What the Hell is Monero Original?

Please note that I wrote this analysis on March 19th, 2018. I informed the developers and admin on the Monero Protocol about everything contained within this article. They refused to do anything about any of it despite my repeated warnings that an entity called ‘Monero Original’ would attempt a hostile takeover of their chain.

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Copy of the Press Release that the “Monero Original” Has Been Sending to All Publications All Over Crypto Since March 19th, 2018

Recently, the publication at bravenewcoin.com received this ambiguous e-mail from individuals claiming to be behind the idea of ‘Monero Original’. Below is a copy of the excerpt, posted verbatim

To whom it may concern,

We are contacting you on behalf of the developers team behind the Monero Original project. Monero Original (XMO) is the original Monero chain that we will keep up and running after the Monero hard fork scheduled for the 28th of March 2018 at block #1539500.

We are eager to spread the information about Monero Original to ensure that even more miners, exchanges and wallets can benefit from the upcoming hard fork, support the original chain and get XMO coins. By this email we invite you to share this information with the readers of [Media Name].

Please feel free to use the attached detailed information and kindly get back to us if you have any further questions regarding Monero Original.


Monero Original team


Monero Original team has announced support for the original Monero blockchain that will be kept and running after the Monero hard fork scheduled for the 28th of March 2018 at block #1539500.

Every user holding Monero on their XMR wallet that support Monero original will receive the equal number of XMO coins.

While the new cryptocurrencies created in the result of the hard fork will be using the brand new chain, Monero Original will continue staying on the original chain. This ensures the uninterrupted transaction processing without any delays within the original chain.

“Monero has always been about freedom of choice, about diversity and about the strong community behind it. We are providing the Monero fans a possibility to support the iconic coin and stay on the original chain. Monero Original team stands for diversity, which is a logical marker of evolution. We are excited to see our favourite coin mature, and we are even more excited to help keeping this diversity,” says the lead developer of Monero Original team.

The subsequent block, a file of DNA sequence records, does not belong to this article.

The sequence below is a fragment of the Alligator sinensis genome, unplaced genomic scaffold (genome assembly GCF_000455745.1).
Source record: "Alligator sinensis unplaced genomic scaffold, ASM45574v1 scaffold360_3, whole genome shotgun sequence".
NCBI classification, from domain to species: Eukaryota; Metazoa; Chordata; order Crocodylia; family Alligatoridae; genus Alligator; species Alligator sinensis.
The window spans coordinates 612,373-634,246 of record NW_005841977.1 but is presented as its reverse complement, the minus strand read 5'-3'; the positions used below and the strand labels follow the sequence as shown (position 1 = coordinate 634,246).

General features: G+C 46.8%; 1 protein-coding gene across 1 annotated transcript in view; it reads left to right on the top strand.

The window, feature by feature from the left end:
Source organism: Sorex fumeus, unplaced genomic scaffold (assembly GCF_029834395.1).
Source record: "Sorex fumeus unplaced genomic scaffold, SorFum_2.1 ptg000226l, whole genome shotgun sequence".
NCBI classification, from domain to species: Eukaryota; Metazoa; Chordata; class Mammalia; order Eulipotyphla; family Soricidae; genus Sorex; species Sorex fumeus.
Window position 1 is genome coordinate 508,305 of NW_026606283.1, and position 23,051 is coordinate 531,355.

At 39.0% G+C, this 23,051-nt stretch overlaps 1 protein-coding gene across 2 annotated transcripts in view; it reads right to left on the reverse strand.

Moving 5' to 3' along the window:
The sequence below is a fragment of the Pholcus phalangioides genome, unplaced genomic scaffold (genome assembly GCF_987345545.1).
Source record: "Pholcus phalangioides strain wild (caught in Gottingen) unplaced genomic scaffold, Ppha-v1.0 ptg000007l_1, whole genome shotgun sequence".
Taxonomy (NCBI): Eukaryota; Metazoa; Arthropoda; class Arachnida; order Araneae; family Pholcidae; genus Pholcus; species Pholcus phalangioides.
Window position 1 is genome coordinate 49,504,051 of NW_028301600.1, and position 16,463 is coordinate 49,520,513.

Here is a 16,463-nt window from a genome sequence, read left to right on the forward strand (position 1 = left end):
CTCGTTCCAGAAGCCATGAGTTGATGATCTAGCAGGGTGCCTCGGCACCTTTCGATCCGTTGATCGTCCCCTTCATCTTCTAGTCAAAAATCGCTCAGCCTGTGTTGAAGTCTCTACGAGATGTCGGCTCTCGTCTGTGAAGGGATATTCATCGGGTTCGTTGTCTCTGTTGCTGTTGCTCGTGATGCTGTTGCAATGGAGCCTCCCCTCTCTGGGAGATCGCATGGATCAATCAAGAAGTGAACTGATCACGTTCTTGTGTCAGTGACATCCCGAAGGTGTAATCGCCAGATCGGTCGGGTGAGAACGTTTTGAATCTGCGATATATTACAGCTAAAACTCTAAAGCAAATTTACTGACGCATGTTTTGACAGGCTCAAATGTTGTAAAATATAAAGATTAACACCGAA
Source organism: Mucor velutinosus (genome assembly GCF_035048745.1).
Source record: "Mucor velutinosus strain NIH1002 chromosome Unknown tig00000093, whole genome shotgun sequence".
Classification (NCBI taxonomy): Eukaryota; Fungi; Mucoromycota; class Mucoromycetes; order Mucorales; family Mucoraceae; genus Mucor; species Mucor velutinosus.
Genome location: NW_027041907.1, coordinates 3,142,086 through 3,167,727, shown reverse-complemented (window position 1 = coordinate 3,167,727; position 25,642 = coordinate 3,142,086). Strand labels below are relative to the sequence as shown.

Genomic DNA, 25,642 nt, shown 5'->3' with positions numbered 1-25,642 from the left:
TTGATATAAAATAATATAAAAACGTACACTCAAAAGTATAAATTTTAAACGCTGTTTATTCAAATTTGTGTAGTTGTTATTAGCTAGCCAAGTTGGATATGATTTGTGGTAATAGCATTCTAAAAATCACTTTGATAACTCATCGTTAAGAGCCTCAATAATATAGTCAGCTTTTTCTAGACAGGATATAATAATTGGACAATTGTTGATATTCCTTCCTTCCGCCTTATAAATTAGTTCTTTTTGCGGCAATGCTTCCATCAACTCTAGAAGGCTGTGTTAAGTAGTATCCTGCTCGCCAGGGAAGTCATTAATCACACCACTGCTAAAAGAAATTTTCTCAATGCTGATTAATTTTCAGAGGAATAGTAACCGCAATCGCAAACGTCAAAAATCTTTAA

Media Contact

Monero Original Development Team


Github: https://github.com/XmanXU/monero

When checking out the GitHub links — there does appear to be a forked repository that was created on March 2nd.

What’s the Back Story?

So, early in February, news came out regarding the potential use of ASIC mining by a company named Bitmain.

For those that are unfamiliar, Monero runs a consensus algorithm called ‘CryptoNight’.

Source: https://bravenewcoin.com/news/monero-price-analysis-the-asics-at-the-gate/

The purpose of creating an ASIC-resistant consensus algorithm is to promote decentralization.

How Does it Do That?

If you’ve heard about Bitcoin mining, you’ve probably heard from several different sources that you need to set aside a substantial amount of money for an initial investment into mining equipment in order to be competitive enough with other miners to run a profitable mining operation. This is primarily because of the introduction of ASIC miners, which use an exploit in the code of blockchain technology in order to ‘shortcut’ the Proof-of-Work (PoW) process, which significantly raises the threshold for how much computational power can be thrusted on the network.

Why is This a Problem?

Because of the difficulty re-targeting algorithm on networks. In order to keep the block times consistent on a coin, the ‘difficulty’ of solving the Proof-of-Work equation increases as more miners and hashing power enter into the network. So, when ASICs enter onto a network, the total hashing power on the network raises exponentially, which has a proportional increase on the difficulty of the PoW. As a result, those that are mining with GPUs are unable to remain profitable. So, this forces the network to resort to ASICs to effectively mine.

This is an issue because ASIC miners cost a substantial amount of money. So, only those with a lot of upfront costs are able to mine on the network. This leads to massive centralization of the protocol itself, which in turn makes the network inherently less safe according to popular Bitcoin theory.

Monero’s Solution

As outlined in a prior bravenewcoin article, Monero’s response to this apparent onboarding of ASIC miners onto their protocol was to schedule an emergency hard fork on March 28th, 2018. Here’s a screenshot of this press release below: